As I write this piece, I’m just starting to feel that little Christmas tingle. I was getting worried I wouldn’t feel it this year, but a combination of a couple of things really started the mood, and I think I’m now ready to get festive. Sometimes it happens early, and sometimes it comes on worryingly late, like only days before, but this seems like a good time to get in giddy mood.
Well, there’s no stopping it, we’re right into the festive season now, and I can sit back smugly knowing all my shopping is done, the presents wrapped, and the decorations up. Don’t you just hate me? I know for some, the bustle is what makes Christmas what it is, but this certainly isn’t a view I hold. I like to get my shopping done way before the rush begins. Quite what the appeal of a busy shopping centre at this time of year is, I’m sure I’ve no idea. Hot, packed and irritable?
The cold weather is definitely upon us for sure – we’re wobbling unsteadily down an icy pavement into the heart of Winter. Here at home the fire’s blazing away, the thick duvet’s out of storage and we’ve just had all the pomp and circumstance of the bi-annual ‘changing of the thermostat’ ceremony. As the last leaves float down from the bare branches and the mist floats across the pastures, I’m glad to be in a warm kitchen cooking up a lovely tart that positively hums with soul-satisfying flavour.
Muck Rack makes it simple to find people, tweets, or articles that mention any name, keyword, company, hashtag etc. We've compiled this guide to help you make the most of your search.
Selecting a term
Start searching tweets, articles from media outlets, articles mentioned in tweets, journalists'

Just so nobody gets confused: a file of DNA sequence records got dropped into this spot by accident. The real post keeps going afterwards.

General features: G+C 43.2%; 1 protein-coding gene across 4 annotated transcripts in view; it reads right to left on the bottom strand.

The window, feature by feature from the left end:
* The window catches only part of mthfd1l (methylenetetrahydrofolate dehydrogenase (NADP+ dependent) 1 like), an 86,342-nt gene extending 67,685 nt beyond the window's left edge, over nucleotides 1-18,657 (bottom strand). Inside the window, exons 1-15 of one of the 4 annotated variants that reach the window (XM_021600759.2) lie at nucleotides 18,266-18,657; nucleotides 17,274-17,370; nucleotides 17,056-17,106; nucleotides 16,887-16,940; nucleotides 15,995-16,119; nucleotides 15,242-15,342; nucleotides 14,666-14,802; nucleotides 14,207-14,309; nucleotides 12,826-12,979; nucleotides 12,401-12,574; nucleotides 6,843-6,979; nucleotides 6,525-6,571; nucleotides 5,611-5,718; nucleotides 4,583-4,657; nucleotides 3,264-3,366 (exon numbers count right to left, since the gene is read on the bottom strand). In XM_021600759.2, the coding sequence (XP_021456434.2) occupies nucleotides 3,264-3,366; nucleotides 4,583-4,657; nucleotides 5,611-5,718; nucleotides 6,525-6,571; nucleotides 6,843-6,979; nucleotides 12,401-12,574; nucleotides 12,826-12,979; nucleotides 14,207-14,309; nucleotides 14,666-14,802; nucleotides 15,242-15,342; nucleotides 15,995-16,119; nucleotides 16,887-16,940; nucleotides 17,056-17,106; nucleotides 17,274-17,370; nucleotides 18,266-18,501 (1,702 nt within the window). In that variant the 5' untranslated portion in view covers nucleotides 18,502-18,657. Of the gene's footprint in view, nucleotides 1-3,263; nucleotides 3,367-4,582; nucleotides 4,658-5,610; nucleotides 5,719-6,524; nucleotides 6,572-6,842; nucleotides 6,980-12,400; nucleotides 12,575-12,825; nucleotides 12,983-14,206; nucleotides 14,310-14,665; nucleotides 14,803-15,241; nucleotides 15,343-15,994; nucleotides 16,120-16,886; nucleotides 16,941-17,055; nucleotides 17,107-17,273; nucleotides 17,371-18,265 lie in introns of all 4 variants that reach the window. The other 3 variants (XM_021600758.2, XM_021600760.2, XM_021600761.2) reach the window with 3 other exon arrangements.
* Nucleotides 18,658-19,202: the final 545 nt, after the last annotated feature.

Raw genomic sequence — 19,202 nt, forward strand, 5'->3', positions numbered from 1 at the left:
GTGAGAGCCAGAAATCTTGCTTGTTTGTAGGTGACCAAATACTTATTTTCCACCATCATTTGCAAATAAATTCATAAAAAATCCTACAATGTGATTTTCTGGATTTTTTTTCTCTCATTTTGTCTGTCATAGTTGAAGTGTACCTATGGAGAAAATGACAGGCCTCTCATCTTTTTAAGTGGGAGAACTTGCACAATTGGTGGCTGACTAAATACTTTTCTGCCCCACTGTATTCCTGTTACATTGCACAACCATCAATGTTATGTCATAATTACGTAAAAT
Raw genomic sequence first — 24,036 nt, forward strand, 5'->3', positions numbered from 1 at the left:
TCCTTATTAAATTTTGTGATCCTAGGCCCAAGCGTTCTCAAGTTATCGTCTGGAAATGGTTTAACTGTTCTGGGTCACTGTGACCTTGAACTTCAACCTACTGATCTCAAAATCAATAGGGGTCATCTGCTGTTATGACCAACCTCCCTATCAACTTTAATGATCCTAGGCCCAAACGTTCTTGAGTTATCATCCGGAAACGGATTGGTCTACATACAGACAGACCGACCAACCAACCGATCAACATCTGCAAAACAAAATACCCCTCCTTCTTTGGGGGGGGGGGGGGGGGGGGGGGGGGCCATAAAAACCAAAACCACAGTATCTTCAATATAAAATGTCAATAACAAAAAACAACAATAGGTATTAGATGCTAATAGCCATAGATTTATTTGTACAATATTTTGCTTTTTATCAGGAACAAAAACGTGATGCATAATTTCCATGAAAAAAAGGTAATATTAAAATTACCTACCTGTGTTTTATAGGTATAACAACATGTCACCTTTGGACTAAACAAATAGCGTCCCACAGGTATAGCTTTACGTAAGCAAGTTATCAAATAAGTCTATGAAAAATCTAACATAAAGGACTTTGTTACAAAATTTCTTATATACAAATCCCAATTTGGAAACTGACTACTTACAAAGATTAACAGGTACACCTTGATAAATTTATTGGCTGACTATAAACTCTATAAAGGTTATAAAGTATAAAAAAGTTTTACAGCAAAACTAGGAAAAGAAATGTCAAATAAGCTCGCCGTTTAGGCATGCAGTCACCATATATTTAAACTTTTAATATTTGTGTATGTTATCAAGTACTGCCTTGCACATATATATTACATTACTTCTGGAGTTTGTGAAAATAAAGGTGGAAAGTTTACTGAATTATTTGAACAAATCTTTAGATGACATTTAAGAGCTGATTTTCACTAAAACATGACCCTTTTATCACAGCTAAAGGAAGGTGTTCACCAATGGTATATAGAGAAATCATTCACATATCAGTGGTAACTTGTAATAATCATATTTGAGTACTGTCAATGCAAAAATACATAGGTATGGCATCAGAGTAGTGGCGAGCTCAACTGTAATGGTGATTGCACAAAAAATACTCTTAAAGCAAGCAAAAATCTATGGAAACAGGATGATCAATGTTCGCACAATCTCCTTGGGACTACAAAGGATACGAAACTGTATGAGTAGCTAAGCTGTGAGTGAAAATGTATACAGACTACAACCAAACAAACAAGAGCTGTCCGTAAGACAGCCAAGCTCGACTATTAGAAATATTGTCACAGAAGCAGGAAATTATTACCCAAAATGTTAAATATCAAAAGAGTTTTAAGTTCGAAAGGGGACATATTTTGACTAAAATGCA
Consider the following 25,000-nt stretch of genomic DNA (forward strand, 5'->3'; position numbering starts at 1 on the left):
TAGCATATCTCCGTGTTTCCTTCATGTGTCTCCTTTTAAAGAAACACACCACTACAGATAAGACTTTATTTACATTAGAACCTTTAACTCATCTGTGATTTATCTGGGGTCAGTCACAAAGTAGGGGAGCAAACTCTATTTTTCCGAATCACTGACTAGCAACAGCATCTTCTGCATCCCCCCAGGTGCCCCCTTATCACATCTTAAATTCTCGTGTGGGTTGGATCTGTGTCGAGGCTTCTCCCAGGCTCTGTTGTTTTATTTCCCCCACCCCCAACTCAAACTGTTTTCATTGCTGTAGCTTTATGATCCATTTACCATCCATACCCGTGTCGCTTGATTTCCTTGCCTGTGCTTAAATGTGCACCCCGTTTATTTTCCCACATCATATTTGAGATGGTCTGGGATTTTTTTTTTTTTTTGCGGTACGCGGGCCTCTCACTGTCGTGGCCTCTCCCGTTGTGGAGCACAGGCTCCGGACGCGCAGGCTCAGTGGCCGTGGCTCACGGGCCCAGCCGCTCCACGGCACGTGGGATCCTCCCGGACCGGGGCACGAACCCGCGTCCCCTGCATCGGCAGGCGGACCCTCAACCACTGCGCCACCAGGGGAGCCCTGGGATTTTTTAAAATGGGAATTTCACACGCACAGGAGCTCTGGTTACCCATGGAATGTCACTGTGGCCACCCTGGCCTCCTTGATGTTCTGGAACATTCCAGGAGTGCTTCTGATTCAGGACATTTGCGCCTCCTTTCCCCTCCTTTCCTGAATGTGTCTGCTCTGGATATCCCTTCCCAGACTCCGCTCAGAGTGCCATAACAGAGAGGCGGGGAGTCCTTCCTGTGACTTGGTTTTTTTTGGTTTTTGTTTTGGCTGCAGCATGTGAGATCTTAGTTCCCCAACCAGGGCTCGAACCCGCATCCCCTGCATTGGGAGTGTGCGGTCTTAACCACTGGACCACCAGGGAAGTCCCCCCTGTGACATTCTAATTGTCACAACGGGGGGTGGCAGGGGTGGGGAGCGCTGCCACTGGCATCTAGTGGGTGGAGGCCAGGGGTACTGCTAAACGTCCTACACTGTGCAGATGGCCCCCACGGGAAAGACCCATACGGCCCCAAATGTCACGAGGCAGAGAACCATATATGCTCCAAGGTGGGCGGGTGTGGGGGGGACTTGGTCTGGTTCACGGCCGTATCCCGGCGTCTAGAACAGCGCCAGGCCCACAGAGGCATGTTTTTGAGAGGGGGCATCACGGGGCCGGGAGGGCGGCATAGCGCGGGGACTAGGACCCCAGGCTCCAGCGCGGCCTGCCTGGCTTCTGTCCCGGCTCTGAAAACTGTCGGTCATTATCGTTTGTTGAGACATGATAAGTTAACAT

names, titles and bios with some suggested searches:
Companies or Topics (e.g. iPhone, Microsoft)
Phrases (e.g. "cloud computing") — use quotes to keep the terms together
Twitter handles (e.g. @username) — returns those who have mentioned or replied to
Names (e.g. "David Pogue")
Hashtags (e.g. #sxsw, #london2012)
Bio details (e.g. vegan, Olympics, father)
Muck Rack's Advanced Search allows for many boolean operators.
Find results that mention multiple specified terms, use AND or
+. For example, ensure each result contains both Elon Musk and Mark Zuckerberg by
searching Musk AND Zuckerberg or Musk + Zuckerberg.
Use the operators OR or , to broaden your search when you'd like either of
multiple terms to appear in results. (This is the default behavior of our search when no operators
are used). For example, results will contain either cake or cookie by searching cake OR cookie or cake,cookie
Use NOT or - to subtract results from your search. For
example, searching Disney will yield results about the Walt Disney Company as well as Walt Disney
World Resort. To exclude mentions of Disney World, search for Disney -World or Disney
When using one of these operators with a phrase, enclose it in quotation marks. For example, you can
find results about smartphones excluding Apple's iPhone 4S by searching smartphone -"iPhone
Exact case matching or punctuation
If you're searching for a brand name or keyword that relies on specific punctuation marks or capitalization, you can
find results that match your exact query by adding matchcase: before the keyword you're searching for, like matchcase:E*TRADE .
Use parentheses to separate multiple
boolean phrases. For example, to find journalists talking about having fun in Disney World or
Disneyland, search for ("disney world" OR disneyland) AND fun.
An asterisk can be used to search for any variation of a root word truncated by the asterisk. For example, searching for admin* will return results for administrator, administration, administer, administered, etc.
A near operator is an AND operator where you can control the distance between the words. You can vary the distance the near operation uses by adding a forward slash and number (between 0-99) such as strawberries NEAR/10 "whipped cream", which means the strawberries must exist within 10 words of "whipped cream".